left on walnut

Along the Road in India

We did a fair amount of travel while in India. Delhi to Agra to Jaipur to Rishikesh and back to Delhi. Mile after mile along the roadways we saw carts with fruits and vegetables and potatoes, little tobacco carts, boys playing cricket, and open air cafes.

We saw men lying on cots in the heat of the day, crouched under trucks during a brief rain, splashing themselves with water from a pump, peeing beside trees, and talking in groups at cafes.

We saw women carrying packages the size of coffee tables on top of their heads.

We saw cows, dogs, mules, bison, monkeys, sheep, goats, and camels. We saw cars, vans, trucks, buses, motorcycles, rickshaws, bicycles, and tuk tuks. Lots and lots of people walking.

People honk their horns all of the time in India. Honking means something different in India than in the States. In the US, a horn might mean “Don’t pull out in front of me, you Nimrod!” or “Hurry up! The light turned green already!” or “We’re about to crash, you idiot!”

In India, honking isn’t so aggressive. A honk seems to mean, “There’s a sliver of road between you and that bus and since I’m obligated to squeeze past I thought I’d let you know by honking my horn.”

I will never understand how all the traffic and animals and people coexist as successfully as they do on the roads of India.

Faces of India, part 2

Faces of India, part 1

What Children Learn in India

Everywhere in India, my daughter drew a crowd of kids. They wanted to know where she was from, when she got to India, and how long she’d stay. They wanted to know what she was doing there and if she went to college. They wanted to know what she thought of India. Parents clustered outside the circle, waiting and sometimes listening while their children met this new person.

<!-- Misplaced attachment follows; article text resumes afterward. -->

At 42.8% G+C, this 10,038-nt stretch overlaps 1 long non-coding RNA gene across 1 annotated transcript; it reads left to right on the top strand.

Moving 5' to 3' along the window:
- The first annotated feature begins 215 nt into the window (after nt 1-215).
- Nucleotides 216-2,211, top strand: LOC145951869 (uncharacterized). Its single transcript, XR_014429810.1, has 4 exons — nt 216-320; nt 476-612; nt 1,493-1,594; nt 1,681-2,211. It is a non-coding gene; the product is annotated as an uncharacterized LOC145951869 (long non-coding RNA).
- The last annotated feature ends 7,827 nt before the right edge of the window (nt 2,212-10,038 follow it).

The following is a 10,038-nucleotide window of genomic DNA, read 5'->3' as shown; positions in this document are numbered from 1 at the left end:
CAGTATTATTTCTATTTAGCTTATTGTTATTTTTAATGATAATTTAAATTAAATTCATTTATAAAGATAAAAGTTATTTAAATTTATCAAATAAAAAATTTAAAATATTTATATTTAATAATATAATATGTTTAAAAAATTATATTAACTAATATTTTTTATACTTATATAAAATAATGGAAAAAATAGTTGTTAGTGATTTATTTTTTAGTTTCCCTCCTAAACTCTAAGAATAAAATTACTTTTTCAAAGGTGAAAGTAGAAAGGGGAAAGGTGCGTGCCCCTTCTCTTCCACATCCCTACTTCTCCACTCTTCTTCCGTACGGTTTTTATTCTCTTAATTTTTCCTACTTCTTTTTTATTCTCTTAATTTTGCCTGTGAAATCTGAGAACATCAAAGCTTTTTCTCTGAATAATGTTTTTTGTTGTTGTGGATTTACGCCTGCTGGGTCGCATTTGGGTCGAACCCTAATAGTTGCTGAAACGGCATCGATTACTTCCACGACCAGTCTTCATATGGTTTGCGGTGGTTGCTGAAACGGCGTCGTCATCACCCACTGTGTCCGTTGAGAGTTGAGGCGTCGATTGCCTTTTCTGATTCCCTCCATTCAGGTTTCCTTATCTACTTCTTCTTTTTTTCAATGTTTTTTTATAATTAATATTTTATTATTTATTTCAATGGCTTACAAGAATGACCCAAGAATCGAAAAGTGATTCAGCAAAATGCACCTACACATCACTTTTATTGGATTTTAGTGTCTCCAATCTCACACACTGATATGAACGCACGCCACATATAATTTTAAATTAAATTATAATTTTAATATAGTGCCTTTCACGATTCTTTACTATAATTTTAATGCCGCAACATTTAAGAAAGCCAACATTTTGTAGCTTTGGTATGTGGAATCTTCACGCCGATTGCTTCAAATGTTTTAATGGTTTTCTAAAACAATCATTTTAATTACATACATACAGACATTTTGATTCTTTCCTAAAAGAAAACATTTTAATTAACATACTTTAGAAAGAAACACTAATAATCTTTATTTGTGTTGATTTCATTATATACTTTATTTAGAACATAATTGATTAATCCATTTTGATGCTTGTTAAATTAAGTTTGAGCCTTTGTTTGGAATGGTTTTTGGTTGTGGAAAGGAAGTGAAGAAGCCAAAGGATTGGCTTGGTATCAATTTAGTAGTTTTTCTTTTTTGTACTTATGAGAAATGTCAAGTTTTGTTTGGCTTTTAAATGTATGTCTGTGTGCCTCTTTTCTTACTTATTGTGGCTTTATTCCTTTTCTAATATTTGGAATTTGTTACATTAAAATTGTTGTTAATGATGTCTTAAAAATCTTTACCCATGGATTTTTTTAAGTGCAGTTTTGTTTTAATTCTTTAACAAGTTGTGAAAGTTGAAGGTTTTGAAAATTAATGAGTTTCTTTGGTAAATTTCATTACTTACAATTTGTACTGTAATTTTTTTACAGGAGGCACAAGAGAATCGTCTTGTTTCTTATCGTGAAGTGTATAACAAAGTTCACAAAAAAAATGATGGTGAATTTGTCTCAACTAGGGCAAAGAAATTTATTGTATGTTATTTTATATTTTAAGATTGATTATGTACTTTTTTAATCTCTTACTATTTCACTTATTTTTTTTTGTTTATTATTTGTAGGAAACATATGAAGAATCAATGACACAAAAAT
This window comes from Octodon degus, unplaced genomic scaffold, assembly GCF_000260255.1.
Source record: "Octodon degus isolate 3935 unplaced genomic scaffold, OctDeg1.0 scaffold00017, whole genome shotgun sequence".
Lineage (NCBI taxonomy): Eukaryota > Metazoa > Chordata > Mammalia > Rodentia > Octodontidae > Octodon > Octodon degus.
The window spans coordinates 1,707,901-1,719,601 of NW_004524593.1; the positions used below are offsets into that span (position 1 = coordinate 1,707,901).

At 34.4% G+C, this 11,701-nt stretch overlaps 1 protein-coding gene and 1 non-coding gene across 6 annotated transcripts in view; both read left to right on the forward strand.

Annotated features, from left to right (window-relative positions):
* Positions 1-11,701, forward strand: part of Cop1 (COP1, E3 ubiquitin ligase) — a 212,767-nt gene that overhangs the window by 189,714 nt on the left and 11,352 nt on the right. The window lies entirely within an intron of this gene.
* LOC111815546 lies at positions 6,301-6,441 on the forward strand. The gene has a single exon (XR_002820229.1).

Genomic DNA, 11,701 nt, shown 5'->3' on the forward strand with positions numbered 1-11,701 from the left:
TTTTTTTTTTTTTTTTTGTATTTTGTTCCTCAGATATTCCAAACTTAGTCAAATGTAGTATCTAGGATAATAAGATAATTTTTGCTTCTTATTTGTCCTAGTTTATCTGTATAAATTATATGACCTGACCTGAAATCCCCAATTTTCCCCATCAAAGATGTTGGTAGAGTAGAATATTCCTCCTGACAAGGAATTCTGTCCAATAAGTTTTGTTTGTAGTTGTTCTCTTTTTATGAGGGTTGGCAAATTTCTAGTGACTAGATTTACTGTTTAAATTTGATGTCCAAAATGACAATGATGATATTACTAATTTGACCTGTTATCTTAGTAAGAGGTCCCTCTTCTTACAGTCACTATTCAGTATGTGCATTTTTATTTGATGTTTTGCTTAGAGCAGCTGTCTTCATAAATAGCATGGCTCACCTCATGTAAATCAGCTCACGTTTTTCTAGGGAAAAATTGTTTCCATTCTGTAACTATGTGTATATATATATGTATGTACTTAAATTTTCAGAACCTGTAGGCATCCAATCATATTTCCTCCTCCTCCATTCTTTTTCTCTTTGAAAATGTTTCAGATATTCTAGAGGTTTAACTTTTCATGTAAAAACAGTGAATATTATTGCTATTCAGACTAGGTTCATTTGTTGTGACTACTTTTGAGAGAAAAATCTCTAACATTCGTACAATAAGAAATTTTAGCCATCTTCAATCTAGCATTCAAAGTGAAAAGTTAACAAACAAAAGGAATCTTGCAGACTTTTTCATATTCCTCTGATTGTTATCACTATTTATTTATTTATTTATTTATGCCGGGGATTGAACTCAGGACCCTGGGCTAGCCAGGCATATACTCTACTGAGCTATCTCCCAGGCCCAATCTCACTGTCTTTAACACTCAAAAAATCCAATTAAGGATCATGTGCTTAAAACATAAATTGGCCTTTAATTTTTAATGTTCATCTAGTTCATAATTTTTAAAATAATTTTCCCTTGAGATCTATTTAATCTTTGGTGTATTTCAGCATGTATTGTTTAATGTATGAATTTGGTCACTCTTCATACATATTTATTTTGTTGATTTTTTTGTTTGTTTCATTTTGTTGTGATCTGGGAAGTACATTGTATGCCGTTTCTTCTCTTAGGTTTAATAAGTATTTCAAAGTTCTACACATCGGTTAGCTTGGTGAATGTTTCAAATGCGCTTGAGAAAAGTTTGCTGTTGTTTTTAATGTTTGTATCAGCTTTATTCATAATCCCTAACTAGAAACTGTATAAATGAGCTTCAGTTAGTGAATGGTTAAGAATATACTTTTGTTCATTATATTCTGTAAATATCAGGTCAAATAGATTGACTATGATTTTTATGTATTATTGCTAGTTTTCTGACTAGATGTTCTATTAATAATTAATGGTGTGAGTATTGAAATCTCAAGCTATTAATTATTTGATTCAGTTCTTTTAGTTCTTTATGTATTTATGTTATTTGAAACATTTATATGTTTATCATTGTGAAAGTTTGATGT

They took family photos with her.




Then we’d all look at the photos together.




Sometimes, they just looked at her, this new and different person. Open inquisitiveness with new people is valued. Kids expected that Katie wanted to meet them just as much as they wanted to meet her. Children learn people are good and differences interesting. Children learn privacy may matter, but not more than having family and friends nearby and inviting new people into our lives.

Children learn the life-affirming goodness of people.



Lunch in Rasool Pur, India

If you are very lucky, you may someday find yourself in the boyhood home of Ajay Kumar, in the little village of Rasool Pur, India. Rasool Pur is northeast of New Delhi, on a long, hard road to Rishikesh. Ajay was raised in this home until he left for the big city. Ajay’s mother still lives on the farm, in the home built by Ajay’s dad. Ajay’s brother lives there, too, with his wife and kids. On their farm, they grow what they need for the family.

Ajay’s mother may be 65 or 70. Birthdays weren’t counted. She greeted me with a hug. I was shown a chair by the fan in their open air kitchen. We were served betha, a rich, spicy, slightly sweet masala made with pumpkin. We had fresh tomatoes and cucumbers and a potato dish. Naan appeared, hot from a fire that I never even saw as we were shown around the farm. A second piece of naan came just as we finished the first.  We drank a cold, spiced buttermilk, courtesy of the the two cows tied in the yard. Dessert was a cold cream of wheat called sojji (or sooji or suji, my notes don’t seem clear).

The meal was followed by family photos, just like in the rural Indiana town where I grew up. Then Ajay’s mother walked us to the car. I couldn’t understand one word she spoke that day, but her message was clear as she took my face in her hands, “Come back any time. You are always welcome here.”

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Honest and Faithful Service to this Country